ddrescue Package Description

Like dd, dd_rescue does copy data from one file or block device to another. You can specify file positions (called seek and Skip in dd). There are several differences:

  • dd_rescue does not provide character conversions.
  • The command syntax is different. Call dd_rescue -h.
  • dd_rescue does not abort on errors on the input file, unless you specify a maximum error number. Then dd_rescue will abort when this number is reached.
  • dd_rescue does not truncate the output file, unless asked to.
  • You can tell dd_rescue to start from the end of a file and move backwards.
  • It uses two block sizes, a large (soft) block size and a small (hard) block size. In case of errors, the size falls back to the small one and is promoted again after a while without errors.

Source: http://www.garloff.de/kurt/linux/ddrescue/
ddrescue Homepage | Kali ddrescue Repo

  • Author: garloff
  • License: GPLv2

Tools included in the ddrescue package

dd_rescue – Copy data from one file or block device to another
root@kali:~# dd_rescue -h

dd_rescue Version 1.28, garloff@suse.de, GNU GPL
 ($Id: dd_rescue.c,v 1.130 2012/05/19 20:46:14 garloff Exp $)
 (compiled Dec 15 2012 12:04:22 by gcc (Debian 4.7.2-4) 4.7.2)
 (features: O_DIRECT splice )
dd_rescue copies data from one file (or block device) to another.
USAGE: dd_rescue [options] infile outfile
Options: -s ipos    start position in  input file (default=0),
         -S opos    start position in output file (def=ipos),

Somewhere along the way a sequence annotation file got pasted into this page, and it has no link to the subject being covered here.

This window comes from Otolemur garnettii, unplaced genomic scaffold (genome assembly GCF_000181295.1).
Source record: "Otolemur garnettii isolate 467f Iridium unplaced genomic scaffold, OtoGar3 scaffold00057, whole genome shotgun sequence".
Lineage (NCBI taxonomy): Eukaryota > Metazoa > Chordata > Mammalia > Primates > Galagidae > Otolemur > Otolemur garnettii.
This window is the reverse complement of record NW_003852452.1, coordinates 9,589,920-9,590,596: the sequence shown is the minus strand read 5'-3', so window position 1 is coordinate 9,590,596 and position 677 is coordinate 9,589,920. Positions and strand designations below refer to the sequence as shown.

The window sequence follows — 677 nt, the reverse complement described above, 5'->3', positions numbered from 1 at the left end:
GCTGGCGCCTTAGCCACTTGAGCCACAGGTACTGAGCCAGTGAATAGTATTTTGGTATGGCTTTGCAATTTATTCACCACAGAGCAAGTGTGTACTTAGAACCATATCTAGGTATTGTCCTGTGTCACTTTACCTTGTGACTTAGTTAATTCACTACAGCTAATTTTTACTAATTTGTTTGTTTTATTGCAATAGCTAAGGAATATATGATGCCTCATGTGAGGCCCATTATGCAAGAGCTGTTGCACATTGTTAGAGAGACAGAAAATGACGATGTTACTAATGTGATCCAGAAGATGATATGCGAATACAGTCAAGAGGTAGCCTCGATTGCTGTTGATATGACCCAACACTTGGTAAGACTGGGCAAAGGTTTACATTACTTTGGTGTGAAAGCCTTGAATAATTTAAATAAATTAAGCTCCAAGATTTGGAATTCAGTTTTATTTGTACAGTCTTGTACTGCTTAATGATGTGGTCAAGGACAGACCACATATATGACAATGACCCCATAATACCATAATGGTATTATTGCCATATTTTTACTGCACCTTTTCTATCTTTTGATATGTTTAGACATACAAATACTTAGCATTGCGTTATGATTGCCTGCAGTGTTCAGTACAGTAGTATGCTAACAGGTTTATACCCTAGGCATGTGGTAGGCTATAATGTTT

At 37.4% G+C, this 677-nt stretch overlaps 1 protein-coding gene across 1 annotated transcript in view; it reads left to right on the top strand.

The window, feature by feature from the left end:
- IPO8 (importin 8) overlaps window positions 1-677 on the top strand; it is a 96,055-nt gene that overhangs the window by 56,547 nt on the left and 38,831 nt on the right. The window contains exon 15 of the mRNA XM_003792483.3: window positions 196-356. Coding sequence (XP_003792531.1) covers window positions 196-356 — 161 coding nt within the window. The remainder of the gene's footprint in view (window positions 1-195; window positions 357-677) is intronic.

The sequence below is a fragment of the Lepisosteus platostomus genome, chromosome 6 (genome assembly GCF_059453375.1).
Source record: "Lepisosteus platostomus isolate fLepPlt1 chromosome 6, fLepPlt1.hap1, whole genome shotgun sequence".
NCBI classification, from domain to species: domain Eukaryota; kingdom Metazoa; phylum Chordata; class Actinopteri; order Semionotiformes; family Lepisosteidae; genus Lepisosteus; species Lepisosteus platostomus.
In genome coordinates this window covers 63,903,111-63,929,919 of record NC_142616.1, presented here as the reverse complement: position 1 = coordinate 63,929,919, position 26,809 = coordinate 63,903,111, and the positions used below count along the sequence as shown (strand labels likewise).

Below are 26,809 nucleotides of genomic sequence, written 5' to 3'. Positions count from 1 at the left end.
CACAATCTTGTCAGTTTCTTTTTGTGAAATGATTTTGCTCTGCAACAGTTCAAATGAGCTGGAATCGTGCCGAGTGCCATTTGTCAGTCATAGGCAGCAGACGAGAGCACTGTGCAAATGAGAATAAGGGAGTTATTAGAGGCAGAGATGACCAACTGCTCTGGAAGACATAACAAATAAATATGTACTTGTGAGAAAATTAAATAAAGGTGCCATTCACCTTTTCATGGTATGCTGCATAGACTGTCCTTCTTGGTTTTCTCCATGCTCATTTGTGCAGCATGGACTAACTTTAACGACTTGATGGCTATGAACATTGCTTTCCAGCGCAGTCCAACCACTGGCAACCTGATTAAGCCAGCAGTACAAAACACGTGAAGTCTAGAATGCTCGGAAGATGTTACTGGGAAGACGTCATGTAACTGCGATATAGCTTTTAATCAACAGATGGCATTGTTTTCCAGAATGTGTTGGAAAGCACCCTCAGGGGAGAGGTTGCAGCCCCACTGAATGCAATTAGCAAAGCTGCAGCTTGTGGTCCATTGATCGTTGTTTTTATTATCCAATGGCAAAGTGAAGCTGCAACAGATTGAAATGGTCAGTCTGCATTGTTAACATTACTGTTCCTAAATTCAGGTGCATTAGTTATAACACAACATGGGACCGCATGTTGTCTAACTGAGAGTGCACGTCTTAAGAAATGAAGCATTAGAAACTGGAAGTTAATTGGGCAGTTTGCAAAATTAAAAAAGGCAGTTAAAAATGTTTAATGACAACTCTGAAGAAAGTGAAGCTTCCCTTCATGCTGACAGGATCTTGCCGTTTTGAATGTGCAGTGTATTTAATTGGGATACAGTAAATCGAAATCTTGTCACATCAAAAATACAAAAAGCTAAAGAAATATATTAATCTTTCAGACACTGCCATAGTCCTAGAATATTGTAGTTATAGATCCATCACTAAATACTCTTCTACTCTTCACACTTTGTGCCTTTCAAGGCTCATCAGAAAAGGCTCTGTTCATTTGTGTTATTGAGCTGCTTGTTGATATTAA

-b softbs  block size for copy operation (def=65536, 1048576 for -d),
         -B hardbs  fallback block size in case of errs (def=4096, 512 for -d),
         -e maxerr  exit after maxerr errors (def=0=infinite),
         -m maxxfer maximum amount of data to be transfered (def=0=inf),
         -y syncfrq frequency of fsync calls on outfile (def=512*softbs),
         -l logfile name of a file to log errors and summary to (def=""),
         -o bbfile  name of a file to log bad blocks numbers (def=""),
         -r         reverse direction copy (def=forward),
         -t         truncate output file (def=no),
         -d/D       use O_DIRECT for input/output (def=no),
         -k         use efficient in-kernel zerocopy splice
         -w         abort on Write errors (def=no),
         -a         spArse file writing (def=no),
         -A         Always write blocks, zeroed if err (def=no),
         -i         interactive: ask before overwriting data (def=no),
         -f         force: skip some sanity checks (def=no),
         -p         preserve: preserve ownership / perms (def=no),
         -q         quiet operation,
         -v         verbose operation,
         -V         display version and exit,
         -h         display this help and exit.
Sizes may be given in units b(=512), k(=1024), M(=1024^2) or G(1024^3) bytes
This program is useful to rescue data in case of I/O errors, because
 it does not necessarily abort or truncate the output.

dd_rescue Usage Example

Start at position 100 of the input file (-s 100 /var/log/messages) and write, beginning at position 0 of the destination file (-S 0 /tmp/ddrescue-out):

root@kali:~# dd_rescue -s 100 /var/log/messages -S 0 /tmp/ddrescue-out
dd_rescue: (info): Using softbs=65536, hardbs=4096
dd_rescue: (info) expect to copy 1766kB from /var/log/messages
dd_rescue: (info): ipos:      1024.1k, opos:      1024.0k, xferd:      1024.0k
                   errs:      0, errxfer:         0.0k, succxfer:      1024.0k
             +curr.rate:  1122807kB/s, avg.rate:  1018906kB/s, avg.load:  0.0%
             >.......................-.................<  57%  ETA:  0:00:00
dd_rescue: (info): read /var/log/messages (1767.0k): EOF
dd_rescue: (info): Summary for /var/log/messages -> /tmp/ddrescue-out:
dd_rescue: (info): ipos:      1767.0k, opos:      1767.0k, xferd:      1767.0k
                   errs:      0, errxfer:         0.0k, succxfer:      1767.0k
             +curr.rate:   352945kB/s, avg.rate:   568151kB/s, avg.load:  0.0%
             >.......................-................-< 100%  ETA:  0:00:00